2019 Mazda3 Sport

2019 Mazda MX-5 RF

2019 Chevrolet Spark

2019 Mazda CX-5

Amazon Kindle Oasis

2019 GMC Terrain Denali

Google Pixel 3a

Dyson Hot+Cool purifying fan and heater

Microsoft Surface Go with LTE Advanced

Google Pixel Slate

ABox Raspberry Pi 3 B+ Starter kit

BlackBerry KEY2 LE

2018 MacBook Air

ViewSonic M1 portable projector

Huawei Mate 20 Pro

Waze navigation app on Apple CarPlay

Apple iPhone XR

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Apple iPhone XS Max

Google Pixel 3 XL

Fitbit Charge 3

Rowenta Intense Air Pure Purifier

iOS 12

Bissell CrossWave PetPro Multi-Surface Cleaner

Casper Dog Bed

Samsung Galaxy Note 9

Samsung Galaxy Tab S4

MacBook Pro 13 (2018)

2018 Hyundai Ioniq Electric Plus PHEV Driver

Dyson Pure Cool HEPA Air Purifier and Fan

BlackBerry Key 2

Sonos Beam

Huawei P20 Pro

Apple HomePod

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Motorola Moto G6

Fitbit Versa

Sennheiser Ambeo Smart headset

Amazon Echo Spot

Apple iPad (2018)

Spectre x360 13 2-in-1

Samsung Galaxy S9

Acer Windows Mixed Reality Headset and Controller

ScoopFree Original Self Cleaning Litter Box

Kindle Oasis (2017) - The Perfect eBook reader

Azio's Retro Classic Mechanical Keyboard

Google Pixel Buds

Jaybird Run wireless bluetooth headphones

BlackBerry Motion

Apple iPhone X

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Miele Blizzard CX1 Hardfloor PowerLine

Google Pixel 2 and Pixel 2 XL

Sonos One Smart Speaker

Windows 10 Fall Creators Update

Anki Overdrive - Fast and Furious Edition

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Entries in Chrome (11)


Microsoft, Google are working together to bring Chrome to Windows on ARM

Hoping to give Windows on ARM machines a bit more support, Microsoft is working with Google to make the Chrome browser a native Windows on ARM app. Microsoft is trying its luck again by creating Windows 10 on ARM, a line of PCs that run on ARM processors. It didn’t succeed the first time around with Windows RT and how limiting the system is. But this time it can run on x86 programs in an emulator, expanding the range of software the machine can run. But this will, of course, affect performance, so it’s better to develop native ARM apps.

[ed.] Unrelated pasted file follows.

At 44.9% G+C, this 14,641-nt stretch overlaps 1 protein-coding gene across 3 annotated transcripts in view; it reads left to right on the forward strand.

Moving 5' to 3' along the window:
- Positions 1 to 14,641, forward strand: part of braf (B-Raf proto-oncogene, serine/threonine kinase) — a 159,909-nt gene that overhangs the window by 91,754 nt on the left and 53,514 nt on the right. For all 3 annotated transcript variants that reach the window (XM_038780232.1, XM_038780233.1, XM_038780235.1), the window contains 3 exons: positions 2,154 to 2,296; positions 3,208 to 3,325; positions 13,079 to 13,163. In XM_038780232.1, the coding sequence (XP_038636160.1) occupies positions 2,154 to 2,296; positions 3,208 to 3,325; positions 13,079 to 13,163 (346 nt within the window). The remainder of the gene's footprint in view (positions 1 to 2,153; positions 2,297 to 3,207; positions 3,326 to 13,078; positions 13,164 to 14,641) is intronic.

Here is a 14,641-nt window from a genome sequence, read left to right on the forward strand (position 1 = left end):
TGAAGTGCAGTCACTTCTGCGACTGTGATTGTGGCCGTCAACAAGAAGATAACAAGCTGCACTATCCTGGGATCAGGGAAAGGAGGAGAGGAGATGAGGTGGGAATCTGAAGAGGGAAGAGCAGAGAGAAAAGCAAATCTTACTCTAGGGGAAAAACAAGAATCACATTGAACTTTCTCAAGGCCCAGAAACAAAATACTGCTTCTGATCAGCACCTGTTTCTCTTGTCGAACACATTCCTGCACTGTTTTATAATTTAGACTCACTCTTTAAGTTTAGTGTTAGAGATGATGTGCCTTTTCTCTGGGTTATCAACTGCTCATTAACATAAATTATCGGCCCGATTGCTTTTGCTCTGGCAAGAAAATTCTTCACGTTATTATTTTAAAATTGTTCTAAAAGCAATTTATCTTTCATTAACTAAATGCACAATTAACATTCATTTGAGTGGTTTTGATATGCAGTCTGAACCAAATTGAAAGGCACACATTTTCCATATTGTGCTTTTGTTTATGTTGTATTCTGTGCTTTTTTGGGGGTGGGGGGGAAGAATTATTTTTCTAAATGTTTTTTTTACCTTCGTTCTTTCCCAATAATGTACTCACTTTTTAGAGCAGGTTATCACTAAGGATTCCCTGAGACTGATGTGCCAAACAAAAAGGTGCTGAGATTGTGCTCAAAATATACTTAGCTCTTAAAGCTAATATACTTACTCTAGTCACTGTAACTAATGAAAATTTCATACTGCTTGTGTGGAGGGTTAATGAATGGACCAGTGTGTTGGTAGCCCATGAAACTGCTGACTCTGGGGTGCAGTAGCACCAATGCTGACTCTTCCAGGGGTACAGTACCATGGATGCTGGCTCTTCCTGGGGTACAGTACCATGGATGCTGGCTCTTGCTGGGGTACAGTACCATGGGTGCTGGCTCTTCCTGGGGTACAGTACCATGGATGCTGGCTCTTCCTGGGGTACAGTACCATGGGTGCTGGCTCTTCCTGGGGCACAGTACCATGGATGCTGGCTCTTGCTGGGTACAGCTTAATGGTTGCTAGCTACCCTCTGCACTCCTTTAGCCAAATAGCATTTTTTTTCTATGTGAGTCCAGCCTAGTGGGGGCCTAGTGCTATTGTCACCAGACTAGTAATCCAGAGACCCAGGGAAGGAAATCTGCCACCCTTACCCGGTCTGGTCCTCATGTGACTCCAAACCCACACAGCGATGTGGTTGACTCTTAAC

That’s where this new collaboration comes in. Technically, Chrome works on ARM systems, but it doesn’t currently compile properly as a Windows-on-ARM application. 9to5Google spotted various commits by Microsoft engineers helping develop Chrome for Windows 10 on ARM. With the help of Microsoft developers and addressing issues, this can change that. Qualcomm is supposedly helping out as an executive last month said they are working to bring a native ARM port to Windows.

Source: Ars Technica


Google celebrates Chrome's 10th anniversary with a design overhaul


No browser has endured longer and evolved as much as Google Chrome. Considered the dominant web browser on desktops and on mobile and which has also been spun off as a cloud operating system, Google celebrated the first 10 years of Chrome by redesigning the browser's look and feel across the line.

On the PC and Mac, we're seeing rounded tabs, a pill-shaped search area and refined elements

Chrome Browser will have a new design across all operating systems. Highlights include Microsoft Windows 10® notification-center integration, touchpad gesture navigation on Windows, and autofill updates.

If you want to get the redesign try entering the Chrome flag URLs below into the address bar and selecting the appropriate option from the dropdown menu. To get the latest features be sure to enable them in Chrome Beta 69.

Mac, Windows, Linux:




Source: 9to5Google


Google to end support for Chrome apps on all platforms outside Chrome OS

Screencap: Ubergizmo

In the coming months and year, Google will slowly be phasing out support for Chrome apps on other platforms outside of its own Chrome OS platform. This means, Windows, Mac, and Linux users will lose access to them. By the second half of 2017, these apps won’t show up on the Chrome Web Store. Newly-published apps coming out at the latter part of this year will only be available on Chrome OS. By early 2018, users can no longer load these apps. What will be remaining there are the extensions and themes.

And while it seems like a big deal, it would seem only a small number of users are using Chrome apps. According to Google, “Today, approximately 1 percent of users on Windows, Mac, and Linux actively use Chrome packaged apps, and most hosted apps are already implemented as regular web apps.” And with the advancements in open web, Google feels like there isn’t a real need for these apps. Google is encouraging developers to migrate their Chrome apps to the web or help out Google with new APIs to fill in gaps left by the Chrome apps.


Google makes improvements to Chrome browser on iOS

Google today announced that it is making some critical updates to its Chrome browser in iOS which will result in faster and more stable performance.

"The latest Chrome for iOS is significantly faster and more stable, so you can pick up where you left off browsing (on any device) without worrying about Chrome crashing on misbehaving webpages. In fact, tests show that the latest version reduces Chrome’s crash rate by 70 percent and speeds up JavaScript execution significantly," Google said in a blog post.

This new update comes just as news of Apple's Safari browser on iOS and Mac is experiencing various crashes due to a search suggestion feature issue. 

Source: Google